Let my plea come before you;
deliver me according to your word.
David spent his whole life coming to God with his requests and he had seen the hand of God move on his behalf in mighty ways. Coming to the Lord for help was nothing new for David; it was completely natural for him. We shouldn’t expect to “out-grow” our need for God’s help. In fact, challenges often increase as we age, so developing the holy habit of coming before God with our needs is wise. 

Verse 171
My lips will pour forth praise,
for you teach me your statutes.
David followed his two prayer requests with two promises. The first was to praise God, out loud and profusely. The Hebrew word for “pour forth” means “to gush, blurt, flow abundantly”. After laying out his requests, David went directly into praise, probably before the understanding and deliverance arrived. This was also his holy habit — so many of his songs gush with exultant adoration. Again, it was natural for his lips to pour forth praise because it had been his life-long practice.

Verse 172
My tongue will sing of your word,
for all your commandments are right.
David’s second promise was to sing! Words of praise gave way to songs of praise. Charles Wesley wrote the hymn, “O For A Thousand Tongues to Sing” and the lyrics always make me smile. Here is Charles, wishing he had 1,000 tongues in his mouth so he could use them all to praise God. And here I am, having more than enough trouble with my one and only tongue. What would happen if I had 1,000 tongues? Yikes. The truth is, we can control how we use our tongues but it’s not easy. James wrote, “The tongue is a small part of the body, but it makes great boasts. Consider what a great forest is set on fire by a small spark. The tongue also is a fire, a world of evil among the parts of the body.” (Jam. 3:5-6) The Holy Spirit can redeem our tongues to be used for praise!

Verse 173
Let your hand be ready to help me,
for I have chosen your precepts.
The pendulum swings from praise to petition once more. It’s like David can’t make up his mind how to pray. I can relate. There is an unresolved tension that oscillates between good days and bad days, ups and downs, highs and lows. We praise Him, we cry out to Him. Over and over and over. But we have something David didn’t have — Jesus, a High Priest that sympathizes with our weaknesses and invites us to approach the throne of grace with confidence. (Heb. 4:15-16) Jesus proved that God’s hand is ready to help us. 

Verse 174
I long for your salvation, O Lord,
 and your law is my delight.
The longing David felt might have been for personal deliverance, but it also may have reached beyond that to the salvation God promised in the coming Messiah. Everything inside David yearned for the fulfillment of the covenant and the establishment of a kingdom that would last forever. David looked forward to the promise with faith, as did all the Old Testament saints. We are the blessed generations who get to look back on Messiah’s coming to purchase salvation while also looking forward to His glorious return. In the meantime, His Word is to be our delight.

Verse 175
Let my soul live and praise you,
and let your rules help me.
Years ago, I read this verse in the Message translation and wrote it in my NIV Bible. “Invigorate my soul so I can praise You well. Use Your decrees to put iron in my soul.” I love that! To invigorate means to infuse with life, energy, and vitality. That’s how I want to live — with Holy Spirit energy running through my veins, providing vital praise to my lips. That’s how I want to grow old — with Holy Spirit strength in my inner being, providing iron-clad endurance and faithfulness.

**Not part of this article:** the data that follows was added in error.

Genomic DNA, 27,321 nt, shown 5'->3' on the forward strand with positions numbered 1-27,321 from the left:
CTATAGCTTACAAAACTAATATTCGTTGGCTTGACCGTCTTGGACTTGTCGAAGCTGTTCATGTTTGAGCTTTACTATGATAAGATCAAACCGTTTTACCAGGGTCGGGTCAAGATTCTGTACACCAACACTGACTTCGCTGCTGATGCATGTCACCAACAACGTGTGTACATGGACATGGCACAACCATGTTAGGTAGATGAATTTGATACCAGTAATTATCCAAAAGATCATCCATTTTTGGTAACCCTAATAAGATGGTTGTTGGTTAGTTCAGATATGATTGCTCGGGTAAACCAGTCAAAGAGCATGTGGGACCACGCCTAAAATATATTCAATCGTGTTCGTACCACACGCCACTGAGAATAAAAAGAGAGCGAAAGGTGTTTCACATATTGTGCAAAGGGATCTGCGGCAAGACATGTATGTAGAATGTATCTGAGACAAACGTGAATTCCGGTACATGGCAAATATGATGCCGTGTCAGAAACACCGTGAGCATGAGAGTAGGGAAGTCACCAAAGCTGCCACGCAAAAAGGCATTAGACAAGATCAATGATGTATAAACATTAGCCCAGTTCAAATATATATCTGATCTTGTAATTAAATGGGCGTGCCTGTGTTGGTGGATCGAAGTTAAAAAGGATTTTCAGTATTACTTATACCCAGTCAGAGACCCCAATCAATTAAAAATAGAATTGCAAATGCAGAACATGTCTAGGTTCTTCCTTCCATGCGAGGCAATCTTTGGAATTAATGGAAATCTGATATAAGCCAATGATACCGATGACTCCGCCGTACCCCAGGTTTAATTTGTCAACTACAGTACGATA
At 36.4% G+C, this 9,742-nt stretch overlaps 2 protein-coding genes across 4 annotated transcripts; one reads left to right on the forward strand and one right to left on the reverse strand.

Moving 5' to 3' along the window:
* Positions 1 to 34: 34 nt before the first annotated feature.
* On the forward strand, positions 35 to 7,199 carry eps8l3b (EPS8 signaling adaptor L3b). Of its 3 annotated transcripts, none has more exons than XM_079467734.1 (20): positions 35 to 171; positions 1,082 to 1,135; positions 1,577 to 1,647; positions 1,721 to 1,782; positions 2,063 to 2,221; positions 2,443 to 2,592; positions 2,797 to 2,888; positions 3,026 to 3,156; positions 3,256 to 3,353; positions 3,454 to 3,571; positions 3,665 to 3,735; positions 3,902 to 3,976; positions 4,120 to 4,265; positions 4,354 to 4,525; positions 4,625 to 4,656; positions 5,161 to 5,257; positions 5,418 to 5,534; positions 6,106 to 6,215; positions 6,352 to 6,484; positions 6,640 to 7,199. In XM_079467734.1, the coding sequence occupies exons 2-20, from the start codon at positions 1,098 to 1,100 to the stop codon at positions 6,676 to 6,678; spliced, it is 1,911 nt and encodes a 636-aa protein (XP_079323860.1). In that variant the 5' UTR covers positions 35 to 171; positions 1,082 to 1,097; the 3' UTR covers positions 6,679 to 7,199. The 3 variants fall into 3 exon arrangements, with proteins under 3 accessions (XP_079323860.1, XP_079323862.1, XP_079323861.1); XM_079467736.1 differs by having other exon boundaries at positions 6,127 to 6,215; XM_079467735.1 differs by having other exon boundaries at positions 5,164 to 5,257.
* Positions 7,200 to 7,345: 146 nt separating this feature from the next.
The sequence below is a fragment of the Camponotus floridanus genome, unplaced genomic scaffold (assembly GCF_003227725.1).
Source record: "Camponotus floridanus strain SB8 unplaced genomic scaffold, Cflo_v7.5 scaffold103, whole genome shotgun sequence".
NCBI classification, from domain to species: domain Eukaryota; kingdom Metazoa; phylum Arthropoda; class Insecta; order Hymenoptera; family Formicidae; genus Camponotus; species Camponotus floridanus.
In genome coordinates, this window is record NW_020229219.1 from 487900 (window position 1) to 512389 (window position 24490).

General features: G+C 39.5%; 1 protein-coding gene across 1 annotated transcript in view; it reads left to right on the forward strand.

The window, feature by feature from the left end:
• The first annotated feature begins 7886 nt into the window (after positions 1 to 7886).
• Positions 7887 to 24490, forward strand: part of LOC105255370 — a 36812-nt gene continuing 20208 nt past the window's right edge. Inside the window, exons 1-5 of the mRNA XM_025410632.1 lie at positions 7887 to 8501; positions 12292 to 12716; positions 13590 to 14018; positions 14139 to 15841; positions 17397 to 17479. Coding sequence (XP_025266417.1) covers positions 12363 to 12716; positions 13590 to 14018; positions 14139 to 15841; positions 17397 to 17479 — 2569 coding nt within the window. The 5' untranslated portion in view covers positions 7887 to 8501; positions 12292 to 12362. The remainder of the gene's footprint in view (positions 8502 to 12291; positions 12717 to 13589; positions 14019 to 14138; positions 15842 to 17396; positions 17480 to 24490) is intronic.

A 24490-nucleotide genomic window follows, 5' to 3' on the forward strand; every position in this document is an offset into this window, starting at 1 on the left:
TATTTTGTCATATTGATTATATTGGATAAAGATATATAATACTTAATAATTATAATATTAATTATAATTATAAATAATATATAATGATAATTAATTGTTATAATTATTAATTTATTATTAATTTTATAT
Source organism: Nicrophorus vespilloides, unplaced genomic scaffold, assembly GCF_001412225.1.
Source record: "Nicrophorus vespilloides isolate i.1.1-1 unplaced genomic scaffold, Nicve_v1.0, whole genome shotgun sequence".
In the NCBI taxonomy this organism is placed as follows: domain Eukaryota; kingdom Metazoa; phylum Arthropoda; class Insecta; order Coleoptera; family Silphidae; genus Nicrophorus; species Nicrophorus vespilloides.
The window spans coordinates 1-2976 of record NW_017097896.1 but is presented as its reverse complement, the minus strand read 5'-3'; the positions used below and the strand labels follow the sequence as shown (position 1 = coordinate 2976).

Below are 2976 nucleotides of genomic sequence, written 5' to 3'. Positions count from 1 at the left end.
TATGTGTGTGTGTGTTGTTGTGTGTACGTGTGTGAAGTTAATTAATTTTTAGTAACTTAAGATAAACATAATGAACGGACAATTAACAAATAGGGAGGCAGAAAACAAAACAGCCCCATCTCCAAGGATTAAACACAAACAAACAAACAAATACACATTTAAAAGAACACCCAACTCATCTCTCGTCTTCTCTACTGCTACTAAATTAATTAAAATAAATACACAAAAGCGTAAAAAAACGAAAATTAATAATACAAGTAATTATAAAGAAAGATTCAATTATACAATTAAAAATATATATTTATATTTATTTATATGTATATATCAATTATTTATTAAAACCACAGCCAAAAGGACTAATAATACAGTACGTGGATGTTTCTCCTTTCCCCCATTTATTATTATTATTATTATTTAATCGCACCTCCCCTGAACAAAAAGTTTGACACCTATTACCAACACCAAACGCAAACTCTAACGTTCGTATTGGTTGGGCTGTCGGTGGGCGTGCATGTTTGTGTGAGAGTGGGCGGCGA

Verse 176
I have gone astray like a lost sheep; seek your servant,
for I do not forget your commandments.
Wait. What? What just happened? Can we please lop off this last verse and end on a high note? No, we can’t. Because even though David affirmed his belief, he was aware of his frailty and his dependence on God’s grace. We are lost sheep — “Prone to wander, Lord I feel it.” But do not forget, God does seek after us, especially in His Word. 

I’m going to close David’s long song with a long quote from “Bible Delight” by Christopher Ash. You can skip it or read it later. However, his comments on this ancient psalm seem to speak right into our present world. 

   “As so often in the Bible, the end of the psalm is not the end of the story. If we think of the psalm as portraying the believer as a building under construction, this last verse is a reminder that the scaffolding is still in place. At the end of this psalm we are still in painful tension. This is how it is. This psalm will not be sung in the age to come.* But for now it is authentic Christian experience. This is so realistic.
‘How are you?’ ‘I really don’t know. I cannot work out whether I am in prayer or praise. I seem to feel both strongly and inconsistently.’ This is the authentic Christian response. There are two simpler responses; and neither of them is Christian. If I just say it is grim grim grim, that is not an authentic Christian response. And if I say it is great great great that also is not an authentic Christian response. The authentic response is to say I really don’t know. I am held by the word of God from a painful present to a glorious future. And that word brings into the present a foretaste of joy, hope, peace and praise. And the praise is all muddled up with the prayer. I don’t know whether to laugh or cry; and I do both at the same time. That is authentic Christian experience.
The people of God delight in the word of God, because this word alone ties us in the pain of the present to the glory of the future. May God help us sing it.”


*Mr. Ash seems to think David will not be performing Psalm 119 on the New Earth. Darn. Oh well. He’s got a lot of other good songs and is probably writing more even now. I’m keeping my front row seat.

Next: Tav

Stanza Y